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June 27, 2018 | by The Polyclinic

Many baby boomers who are still working don’t understand the details behind health savings accounts and Medicare coverage. Connexion Insurance Solutions shares important information to help you plan ahead and be in the know.

If you have a health savings account (HSA), and you will soon be eligible for Medicare, it is important to plan ahead and understand how enrolling in Medicare will affect your HSA.

If you enroll in Medicare Part A and/or B, you can no longer contribute to your HSA. Generally you cannot have any health coverage other than a high deductible health plan to contribute into an HSA. The month you enroll in Medicare, typically the month of your 65th birthday, the HSA account overseer switches the contributing balance to $0 per month. However, you may withdraw money from your HSA after you enroll in Medicare to help pay for medical expenses (deductibles, premiums, copays or coinsurances). If you use the HSA account for qualified medical expenses, it will continue to be tax-free.

Delaying Medicare and HSA Contributions

Whether you should delay enrollment in Medicare so you can continue contributing to your HSA depends on your circumstances.

  • If you work for a small employer (fewer than 20 employees), you typically need to take Medicare when you first qualify even though you will lose the tax advantages of your HSA. Healthcare coverage from small employers pays secondary to Medicare. This means that if you fail to enroll in Medicare when you are first eligible, you may have little or no health coverage.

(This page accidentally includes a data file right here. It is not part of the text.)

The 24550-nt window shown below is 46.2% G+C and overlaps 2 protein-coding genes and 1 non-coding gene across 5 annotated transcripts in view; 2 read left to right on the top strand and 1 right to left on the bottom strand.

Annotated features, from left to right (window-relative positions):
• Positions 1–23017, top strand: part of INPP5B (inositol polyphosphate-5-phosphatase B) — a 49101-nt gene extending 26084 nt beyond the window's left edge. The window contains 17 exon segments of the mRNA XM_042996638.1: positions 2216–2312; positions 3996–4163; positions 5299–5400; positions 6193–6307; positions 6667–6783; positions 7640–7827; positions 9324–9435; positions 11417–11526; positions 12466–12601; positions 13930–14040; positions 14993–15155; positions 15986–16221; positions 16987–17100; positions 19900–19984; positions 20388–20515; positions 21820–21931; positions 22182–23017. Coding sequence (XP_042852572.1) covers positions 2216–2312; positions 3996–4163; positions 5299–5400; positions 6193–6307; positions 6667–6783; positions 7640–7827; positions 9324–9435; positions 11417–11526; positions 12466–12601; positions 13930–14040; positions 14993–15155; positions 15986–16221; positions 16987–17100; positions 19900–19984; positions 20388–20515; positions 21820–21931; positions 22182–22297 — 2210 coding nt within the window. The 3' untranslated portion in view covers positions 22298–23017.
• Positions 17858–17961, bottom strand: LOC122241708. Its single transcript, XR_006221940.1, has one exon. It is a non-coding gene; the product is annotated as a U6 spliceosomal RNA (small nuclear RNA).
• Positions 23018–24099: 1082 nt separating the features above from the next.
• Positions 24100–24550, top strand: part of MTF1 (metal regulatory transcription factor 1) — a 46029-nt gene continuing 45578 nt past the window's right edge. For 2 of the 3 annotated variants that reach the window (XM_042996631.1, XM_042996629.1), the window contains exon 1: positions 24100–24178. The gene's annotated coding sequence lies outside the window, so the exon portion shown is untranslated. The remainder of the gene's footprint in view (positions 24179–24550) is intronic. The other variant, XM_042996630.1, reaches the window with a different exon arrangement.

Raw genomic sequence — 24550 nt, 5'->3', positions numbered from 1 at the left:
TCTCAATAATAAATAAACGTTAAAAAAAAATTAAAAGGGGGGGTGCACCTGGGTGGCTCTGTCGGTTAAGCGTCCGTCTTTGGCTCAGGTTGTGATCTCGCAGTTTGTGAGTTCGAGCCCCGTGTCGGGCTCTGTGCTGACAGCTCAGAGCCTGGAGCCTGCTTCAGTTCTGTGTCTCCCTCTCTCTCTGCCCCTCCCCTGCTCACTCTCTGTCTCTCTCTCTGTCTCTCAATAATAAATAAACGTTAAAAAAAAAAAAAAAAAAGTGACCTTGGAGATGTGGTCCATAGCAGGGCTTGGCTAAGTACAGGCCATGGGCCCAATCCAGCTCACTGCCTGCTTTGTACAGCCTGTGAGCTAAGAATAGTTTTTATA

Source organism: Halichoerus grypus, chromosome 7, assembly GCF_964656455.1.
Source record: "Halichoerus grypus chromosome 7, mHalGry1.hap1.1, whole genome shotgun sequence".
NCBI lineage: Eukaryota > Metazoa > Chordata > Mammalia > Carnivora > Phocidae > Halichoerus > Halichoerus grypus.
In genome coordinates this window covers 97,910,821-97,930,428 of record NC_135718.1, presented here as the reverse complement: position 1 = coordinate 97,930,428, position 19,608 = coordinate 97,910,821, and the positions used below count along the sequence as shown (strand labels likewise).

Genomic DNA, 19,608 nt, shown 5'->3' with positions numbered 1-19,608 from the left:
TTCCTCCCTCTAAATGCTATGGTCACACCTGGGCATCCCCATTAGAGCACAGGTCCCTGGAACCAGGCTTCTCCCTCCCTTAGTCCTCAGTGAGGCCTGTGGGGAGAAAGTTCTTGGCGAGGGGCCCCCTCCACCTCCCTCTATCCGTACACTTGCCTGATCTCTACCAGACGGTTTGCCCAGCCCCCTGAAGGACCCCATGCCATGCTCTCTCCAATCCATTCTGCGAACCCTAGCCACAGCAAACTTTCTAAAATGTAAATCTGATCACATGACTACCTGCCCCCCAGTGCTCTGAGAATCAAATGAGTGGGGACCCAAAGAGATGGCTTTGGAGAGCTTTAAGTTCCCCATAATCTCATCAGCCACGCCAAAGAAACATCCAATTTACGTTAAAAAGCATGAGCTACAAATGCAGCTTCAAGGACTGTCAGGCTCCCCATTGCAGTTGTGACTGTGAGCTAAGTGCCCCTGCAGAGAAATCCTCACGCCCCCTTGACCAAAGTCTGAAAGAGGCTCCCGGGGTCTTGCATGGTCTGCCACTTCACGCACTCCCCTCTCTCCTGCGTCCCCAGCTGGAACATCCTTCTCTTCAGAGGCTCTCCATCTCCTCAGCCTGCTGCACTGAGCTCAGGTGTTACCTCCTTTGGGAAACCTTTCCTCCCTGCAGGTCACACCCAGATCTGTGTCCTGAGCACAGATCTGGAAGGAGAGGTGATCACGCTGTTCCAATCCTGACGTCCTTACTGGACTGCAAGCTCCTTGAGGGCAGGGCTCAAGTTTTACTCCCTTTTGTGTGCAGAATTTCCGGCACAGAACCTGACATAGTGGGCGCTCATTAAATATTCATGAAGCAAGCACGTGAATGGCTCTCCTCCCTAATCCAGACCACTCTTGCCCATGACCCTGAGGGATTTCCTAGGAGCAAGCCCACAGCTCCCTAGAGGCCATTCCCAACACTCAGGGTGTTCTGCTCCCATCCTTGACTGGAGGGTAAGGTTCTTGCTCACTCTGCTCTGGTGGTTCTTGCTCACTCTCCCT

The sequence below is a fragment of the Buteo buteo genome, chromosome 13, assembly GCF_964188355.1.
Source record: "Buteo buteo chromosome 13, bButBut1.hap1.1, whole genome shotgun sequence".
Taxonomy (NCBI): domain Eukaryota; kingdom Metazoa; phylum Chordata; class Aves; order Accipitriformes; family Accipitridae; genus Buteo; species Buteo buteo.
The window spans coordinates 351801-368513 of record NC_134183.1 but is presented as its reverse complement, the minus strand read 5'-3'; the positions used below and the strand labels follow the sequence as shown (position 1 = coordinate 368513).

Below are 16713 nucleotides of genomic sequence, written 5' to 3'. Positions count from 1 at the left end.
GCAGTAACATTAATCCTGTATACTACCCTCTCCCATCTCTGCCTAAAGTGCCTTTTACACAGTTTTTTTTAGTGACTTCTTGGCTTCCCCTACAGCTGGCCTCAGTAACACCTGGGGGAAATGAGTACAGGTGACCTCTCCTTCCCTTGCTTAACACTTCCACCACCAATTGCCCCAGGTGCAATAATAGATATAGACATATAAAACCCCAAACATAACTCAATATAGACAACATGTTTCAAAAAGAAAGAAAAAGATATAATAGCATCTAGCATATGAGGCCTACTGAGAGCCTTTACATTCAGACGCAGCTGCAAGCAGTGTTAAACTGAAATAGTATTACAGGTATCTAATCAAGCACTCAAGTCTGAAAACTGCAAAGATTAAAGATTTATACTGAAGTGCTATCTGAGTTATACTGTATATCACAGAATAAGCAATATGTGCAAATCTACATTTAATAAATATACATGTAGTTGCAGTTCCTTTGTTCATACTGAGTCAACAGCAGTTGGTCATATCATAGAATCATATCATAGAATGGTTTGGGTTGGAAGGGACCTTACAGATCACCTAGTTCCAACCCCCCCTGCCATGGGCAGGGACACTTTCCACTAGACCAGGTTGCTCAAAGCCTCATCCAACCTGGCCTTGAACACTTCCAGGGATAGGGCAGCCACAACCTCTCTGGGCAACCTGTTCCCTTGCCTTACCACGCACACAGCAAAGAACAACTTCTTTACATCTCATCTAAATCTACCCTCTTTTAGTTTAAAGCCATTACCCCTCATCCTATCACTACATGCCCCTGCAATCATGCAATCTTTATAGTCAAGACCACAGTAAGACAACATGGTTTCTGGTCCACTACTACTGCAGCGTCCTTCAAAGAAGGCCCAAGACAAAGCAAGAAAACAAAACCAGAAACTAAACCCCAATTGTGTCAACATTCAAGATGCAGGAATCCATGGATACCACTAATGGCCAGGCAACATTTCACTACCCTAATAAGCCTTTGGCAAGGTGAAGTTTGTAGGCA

• If you work for a large employer (more than 20 employees), you can decline Medicare Part B and enroll later when you lose your current employer coverage. Healthcare coverage from large employers pays primary before Medicare so you may not need to have Medicare in order to pay your health expenses. However, you cannot decline Medicare Part A. An exception to this is if you’re not accepting Social Security benefits currently – you could decline Part A and preserve your HSA tax benefit. As soon as you want to stop contributing to the HSA (and are if you are still currently working) you can enroll in Part A and get six months of retroactive coverage.

To learn more about how health savings accounts and Medicare work, please contact Connexion Insurance Solutions at 1-877-217-3279 or MAQuestions@connexioninsurance.com.

Content contributed by Lance Ghiorso, senior account executive, Connexion Insurance Solutions. The Polyclinic has partnered with Connexion Insurance Solutions to provide Medicare expertise for our patients for more than 10 years. Licensed and certified Medicare insurance specialists at Connexion assist patients with the complexities of today’s Medicare market. They help patients review benefit preferences, analyze prescription drug needs, and find and enroll in plans accepted by providers. The team is dedicated to providing unbiased recommendations and can represent all plans at The Polyclinic.

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